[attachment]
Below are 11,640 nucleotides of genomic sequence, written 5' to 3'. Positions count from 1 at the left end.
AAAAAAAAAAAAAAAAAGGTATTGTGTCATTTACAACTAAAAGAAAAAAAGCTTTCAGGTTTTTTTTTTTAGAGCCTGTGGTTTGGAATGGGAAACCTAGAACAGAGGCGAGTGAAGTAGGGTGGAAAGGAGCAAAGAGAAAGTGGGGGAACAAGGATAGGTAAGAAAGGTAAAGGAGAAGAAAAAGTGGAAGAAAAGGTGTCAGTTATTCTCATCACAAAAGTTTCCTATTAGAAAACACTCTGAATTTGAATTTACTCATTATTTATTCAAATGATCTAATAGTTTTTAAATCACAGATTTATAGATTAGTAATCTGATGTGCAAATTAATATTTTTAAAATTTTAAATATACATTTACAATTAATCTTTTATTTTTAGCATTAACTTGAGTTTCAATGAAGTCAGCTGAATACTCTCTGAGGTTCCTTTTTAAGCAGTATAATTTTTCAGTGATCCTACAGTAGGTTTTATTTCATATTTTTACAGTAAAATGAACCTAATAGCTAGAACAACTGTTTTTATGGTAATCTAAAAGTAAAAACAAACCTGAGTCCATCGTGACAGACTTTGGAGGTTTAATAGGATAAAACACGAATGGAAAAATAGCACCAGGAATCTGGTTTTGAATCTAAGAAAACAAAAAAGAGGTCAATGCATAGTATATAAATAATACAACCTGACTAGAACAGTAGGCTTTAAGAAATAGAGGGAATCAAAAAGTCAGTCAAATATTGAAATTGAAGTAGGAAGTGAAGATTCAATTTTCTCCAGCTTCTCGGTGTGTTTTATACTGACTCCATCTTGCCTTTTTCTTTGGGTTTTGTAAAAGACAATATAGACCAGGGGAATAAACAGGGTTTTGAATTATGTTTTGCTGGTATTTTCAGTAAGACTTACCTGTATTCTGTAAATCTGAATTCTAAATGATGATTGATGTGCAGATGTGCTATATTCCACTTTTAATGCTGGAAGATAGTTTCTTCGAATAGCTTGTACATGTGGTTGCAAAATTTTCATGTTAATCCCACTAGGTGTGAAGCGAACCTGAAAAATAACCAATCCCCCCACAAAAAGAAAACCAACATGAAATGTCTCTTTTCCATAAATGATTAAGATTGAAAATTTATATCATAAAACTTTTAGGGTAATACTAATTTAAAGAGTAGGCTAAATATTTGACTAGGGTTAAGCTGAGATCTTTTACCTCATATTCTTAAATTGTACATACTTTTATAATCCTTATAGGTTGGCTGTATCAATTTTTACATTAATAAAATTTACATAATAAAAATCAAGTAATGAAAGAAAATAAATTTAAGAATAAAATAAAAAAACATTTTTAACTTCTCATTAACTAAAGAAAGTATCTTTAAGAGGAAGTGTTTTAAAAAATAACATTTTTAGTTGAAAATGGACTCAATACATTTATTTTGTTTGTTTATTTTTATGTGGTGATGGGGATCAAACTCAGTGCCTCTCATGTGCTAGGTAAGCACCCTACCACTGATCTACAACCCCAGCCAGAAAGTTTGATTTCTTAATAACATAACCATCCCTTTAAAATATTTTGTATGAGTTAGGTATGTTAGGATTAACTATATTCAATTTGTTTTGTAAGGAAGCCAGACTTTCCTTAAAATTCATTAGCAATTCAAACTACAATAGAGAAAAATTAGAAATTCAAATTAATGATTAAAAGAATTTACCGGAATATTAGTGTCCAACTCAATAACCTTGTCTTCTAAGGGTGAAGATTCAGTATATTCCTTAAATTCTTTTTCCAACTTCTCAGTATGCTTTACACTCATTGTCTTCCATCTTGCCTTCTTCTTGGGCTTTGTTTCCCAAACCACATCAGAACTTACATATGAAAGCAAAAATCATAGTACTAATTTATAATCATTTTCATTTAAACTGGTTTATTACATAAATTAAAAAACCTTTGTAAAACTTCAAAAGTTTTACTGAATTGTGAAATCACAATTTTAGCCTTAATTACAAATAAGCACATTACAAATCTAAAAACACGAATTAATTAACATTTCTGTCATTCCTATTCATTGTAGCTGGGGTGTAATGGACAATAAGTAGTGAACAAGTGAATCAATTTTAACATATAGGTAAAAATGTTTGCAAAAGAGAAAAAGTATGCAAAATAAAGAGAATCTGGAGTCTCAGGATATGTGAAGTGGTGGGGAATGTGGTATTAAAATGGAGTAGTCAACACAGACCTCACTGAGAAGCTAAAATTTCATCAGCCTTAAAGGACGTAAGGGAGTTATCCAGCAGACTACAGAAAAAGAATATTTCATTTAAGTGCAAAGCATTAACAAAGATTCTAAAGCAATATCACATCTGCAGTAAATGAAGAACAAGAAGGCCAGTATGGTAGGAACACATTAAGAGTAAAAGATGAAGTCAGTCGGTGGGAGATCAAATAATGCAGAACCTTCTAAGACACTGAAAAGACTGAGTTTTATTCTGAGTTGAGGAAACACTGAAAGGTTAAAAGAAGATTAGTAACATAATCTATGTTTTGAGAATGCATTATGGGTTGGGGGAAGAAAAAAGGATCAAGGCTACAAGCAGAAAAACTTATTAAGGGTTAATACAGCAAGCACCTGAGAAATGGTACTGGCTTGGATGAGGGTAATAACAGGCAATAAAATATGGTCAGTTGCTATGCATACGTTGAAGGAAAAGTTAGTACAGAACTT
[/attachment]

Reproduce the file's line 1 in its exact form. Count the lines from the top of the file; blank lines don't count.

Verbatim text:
Below are 11,640 nucleotides of genomic sequence, written 5' to 3'. Positions count from 1 at the left end.